United Nations condemns rise of xenophobic violence in South Africa

Arthur Greene

The United Nations (UN) has decried the rise in acts of violence towards foreigners in South Africa following the horrific murder of Elvis Nyathi, a Zimbabwean national, in Diepsloot in Gauteng last Wednesday.

Acting head of the UN Ayodele Odusola said in a statement that acts of violence towards foreigners, whether they are undocumented or not, cannot be tolerated.

“It is deeply worrisome and unfortunate that this is happening in a country with one of the most inclusive constitutions globally,” Odusola said in a statement.

He went on to express concern of the actions of anti-immigrant movements, such as Operation Dudula, which are gaining momentum across the country.

“Over the recent past we have noted with deep concern as movements such as Operation Dudula are illegally forcing people suspected to be undocumented foreign nationals to show their papers.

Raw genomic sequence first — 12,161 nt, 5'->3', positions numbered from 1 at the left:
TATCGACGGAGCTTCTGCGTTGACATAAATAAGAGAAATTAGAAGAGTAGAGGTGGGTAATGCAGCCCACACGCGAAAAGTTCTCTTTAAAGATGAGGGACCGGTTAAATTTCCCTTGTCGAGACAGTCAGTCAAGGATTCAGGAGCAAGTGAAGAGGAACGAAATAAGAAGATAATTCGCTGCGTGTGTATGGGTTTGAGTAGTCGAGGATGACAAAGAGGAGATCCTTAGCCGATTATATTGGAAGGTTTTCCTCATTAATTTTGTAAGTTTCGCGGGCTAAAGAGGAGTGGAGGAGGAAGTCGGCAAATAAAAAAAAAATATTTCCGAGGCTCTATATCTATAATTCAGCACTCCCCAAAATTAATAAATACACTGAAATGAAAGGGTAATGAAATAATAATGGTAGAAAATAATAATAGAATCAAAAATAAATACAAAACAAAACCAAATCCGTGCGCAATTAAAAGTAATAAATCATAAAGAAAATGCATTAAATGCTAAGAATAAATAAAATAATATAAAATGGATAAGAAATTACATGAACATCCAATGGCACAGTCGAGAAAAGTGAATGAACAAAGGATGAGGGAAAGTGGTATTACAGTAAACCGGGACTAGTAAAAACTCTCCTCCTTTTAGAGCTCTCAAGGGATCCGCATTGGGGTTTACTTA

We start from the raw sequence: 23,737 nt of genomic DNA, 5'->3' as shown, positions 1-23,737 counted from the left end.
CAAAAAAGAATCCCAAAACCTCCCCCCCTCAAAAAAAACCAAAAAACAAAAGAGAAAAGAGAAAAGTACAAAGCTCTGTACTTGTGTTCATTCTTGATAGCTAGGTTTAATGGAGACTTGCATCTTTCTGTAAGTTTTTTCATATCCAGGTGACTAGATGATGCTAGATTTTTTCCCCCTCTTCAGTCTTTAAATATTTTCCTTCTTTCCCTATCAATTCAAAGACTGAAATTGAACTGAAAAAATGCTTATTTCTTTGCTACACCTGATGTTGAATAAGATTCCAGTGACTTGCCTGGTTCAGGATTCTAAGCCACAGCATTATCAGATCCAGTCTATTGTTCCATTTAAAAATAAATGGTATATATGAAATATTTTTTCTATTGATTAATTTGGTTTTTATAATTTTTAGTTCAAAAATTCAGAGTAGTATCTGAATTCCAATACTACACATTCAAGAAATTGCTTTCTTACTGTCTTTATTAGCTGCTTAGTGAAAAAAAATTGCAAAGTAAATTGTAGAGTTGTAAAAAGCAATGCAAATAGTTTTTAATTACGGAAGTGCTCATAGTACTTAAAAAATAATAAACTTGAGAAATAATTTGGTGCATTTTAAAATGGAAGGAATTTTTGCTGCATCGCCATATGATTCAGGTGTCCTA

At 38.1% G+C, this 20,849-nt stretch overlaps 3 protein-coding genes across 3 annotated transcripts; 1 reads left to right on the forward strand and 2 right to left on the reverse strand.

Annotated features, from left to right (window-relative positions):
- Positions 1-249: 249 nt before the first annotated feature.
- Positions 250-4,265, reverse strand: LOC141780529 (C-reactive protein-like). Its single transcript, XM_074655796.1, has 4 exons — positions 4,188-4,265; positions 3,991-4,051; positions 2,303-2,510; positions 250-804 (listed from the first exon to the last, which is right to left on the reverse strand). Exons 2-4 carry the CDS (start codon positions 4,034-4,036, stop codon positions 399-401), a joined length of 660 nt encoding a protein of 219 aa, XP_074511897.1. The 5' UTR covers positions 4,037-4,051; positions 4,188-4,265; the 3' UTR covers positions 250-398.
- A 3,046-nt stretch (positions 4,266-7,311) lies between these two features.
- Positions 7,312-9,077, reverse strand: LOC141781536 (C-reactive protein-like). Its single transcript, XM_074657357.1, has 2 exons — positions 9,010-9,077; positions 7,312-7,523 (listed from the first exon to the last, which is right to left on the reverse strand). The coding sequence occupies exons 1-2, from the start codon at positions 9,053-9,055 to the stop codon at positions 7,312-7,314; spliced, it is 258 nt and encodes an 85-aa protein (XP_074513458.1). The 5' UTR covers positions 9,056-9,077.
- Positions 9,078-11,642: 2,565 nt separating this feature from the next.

“Our thoughts are with the family of Mr Nyathi and with all of those families affected by similar violence in the recent months.”

Nyathi, a father of four, was beaten and burnt to death by a vigilante mob in Diepsloot following a march led by Operation Dudula leader Nhlanhla Lux Dlamini on Wednesday.

Tensions were rife around the embattled township in the days leading up tp Nyathi’s murder, as locals mourned the killings of seven residents in a single night over the weekend.

Protests at the beginning of the week were met with a speech by Police Minister Bheki Cele, who promised greater police presence in the township.

In his statement, Odusola highlighted that the rights of everyone in South Africa, including refugees, asylum seekers or stateless persons, must be protected.

He echoed President Cyril Ramaphosa’s words, who said last week: “As a country founded on tolerance, respect for diversity and non-discrimination, we must never allow ourselves to turn against people who come from beyond our borders.”